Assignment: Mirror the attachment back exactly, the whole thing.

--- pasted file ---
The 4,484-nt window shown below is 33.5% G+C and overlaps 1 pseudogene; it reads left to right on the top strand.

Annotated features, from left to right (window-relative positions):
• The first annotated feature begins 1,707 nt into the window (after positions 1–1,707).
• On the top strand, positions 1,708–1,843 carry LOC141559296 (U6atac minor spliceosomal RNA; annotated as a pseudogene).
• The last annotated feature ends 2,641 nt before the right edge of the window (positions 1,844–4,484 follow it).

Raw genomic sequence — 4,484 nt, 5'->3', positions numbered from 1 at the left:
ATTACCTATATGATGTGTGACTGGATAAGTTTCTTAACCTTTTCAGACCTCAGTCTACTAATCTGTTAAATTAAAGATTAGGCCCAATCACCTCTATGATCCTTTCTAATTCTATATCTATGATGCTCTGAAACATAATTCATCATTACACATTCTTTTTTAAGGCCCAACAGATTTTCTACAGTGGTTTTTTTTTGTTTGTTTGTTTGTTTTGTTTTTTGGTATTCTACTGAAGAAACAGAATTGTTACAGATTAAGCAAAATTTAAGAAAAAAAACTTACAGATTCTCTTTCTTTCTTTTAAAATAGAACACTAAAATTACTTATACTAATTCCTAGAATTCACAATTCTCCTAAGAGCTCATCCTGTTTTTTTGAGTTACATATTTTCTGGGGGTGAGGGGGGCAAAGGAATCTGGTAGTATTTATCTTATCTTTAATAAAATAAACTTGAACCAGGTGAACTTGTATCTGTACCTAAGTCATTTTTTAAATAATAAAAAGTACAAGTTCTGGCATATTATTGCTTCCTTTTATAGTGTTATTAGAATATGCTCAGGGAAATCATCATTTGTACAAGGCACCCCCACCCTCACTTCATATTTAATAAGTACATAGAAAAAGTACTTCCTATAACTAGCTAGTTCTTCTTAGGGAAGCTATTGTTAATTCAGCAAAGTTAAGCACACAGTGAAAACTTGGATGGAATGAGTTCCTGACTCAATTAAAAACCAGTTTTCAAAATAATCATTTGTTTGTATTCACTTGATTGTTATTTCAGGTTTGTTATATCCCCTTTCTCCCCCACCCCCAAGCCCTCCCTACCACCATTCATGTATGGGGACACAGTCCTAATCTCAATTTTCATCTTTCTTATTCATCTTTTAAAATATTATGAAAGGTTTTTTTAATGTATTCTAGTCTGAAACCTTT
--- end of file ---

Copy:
The 4,484-nt window shown below is 33.5% G+C and overlaps 1 pseudogene; it reads left to right on the top strand.

Annotated features, from left to right (window-relative positions):
• The first annotated feature begins 1,707 nt into the window (after positions 1–1,707).
• On the top strand, positions 1,708–1,843 carry LOC141559296 (U6atac minor spliceosomal RNA; annotated as a pseudogene).
• The last annotated feature ends 2,641 nt before the right edge of the window (positions 1,844–4,484 follow it).

Raw genomic sequence — 4,484 nt, 5'->3', positions numbered from 1 at the left:
ATTACCTATATGATGTGTGACTGGATAAGTTTCTTAACCTTTTCAGACCTCAGTCTACTAATCTGTTAAATTAAAGATTAGGCCCAATCACCTCTATGATCCTTTCTAATTCTATATCTATGATGCTCTGAAACATAATTCATCATTACACATTCTTTTTTAAGGCCCAACAGATTTTCTACAGTGGTTTTTTTTTGTTTGTTTGTTTGTTTTGTTTTTTGGTATTCTACTGAAGAAACAGAATTGTTACAGATTAAGCAAAATTTAAGAAAAAAAACTTACAGATTCTCTTTCTTTCTTTTAAAATAGAACACTAAAATTACTTATACTAATTCCTAGAATTCACAATTCTCCTAAGAGCTCATCCTGTTTTTTTGAGTTACATATTTTCTGGGGGTGAGGGGGGCAAAGGAATCTGGTAGTATTTATCTTATCTTTAATAAAATAAACTTGAACCAGGTGAACTTGTATCTGTACCTAAGTCATTTTTTAAATAATAAAAAGTACAAGTTCTGGCATATTATTGCTTCCTTTTATAGTGTTATTAGAATATGCTCAGGGAAATCATCATTTGTACAAGGCACCCCCACCCTCACTTCATATTTAATAAGTACATAGAAAAAGTACTTCCTATAACTAGCTAGTTCTTCTTAGGGAAGCTATTGTTAATTCAGCAAAGTTAAGCACACAGTGAAAACTTGGATGGAATGAGTTCCTGACTCAATTAAAAACCAGTTTTCAAAATAATCATTTGTTTGTATTCACTTGATTGTTATTTCAGGTTTGTTATATCCCCTTTCTCCCCCACCCCCAAGCCCTCCCTACCACCATTCATGTATGGGGACACAGTCCTAATCTCAATTTTCATCTTTCTTATTCATCTTTTAAAATATTATGAAAGGTTTTTTTAATGTATTCTAGTCTGAAACCTTT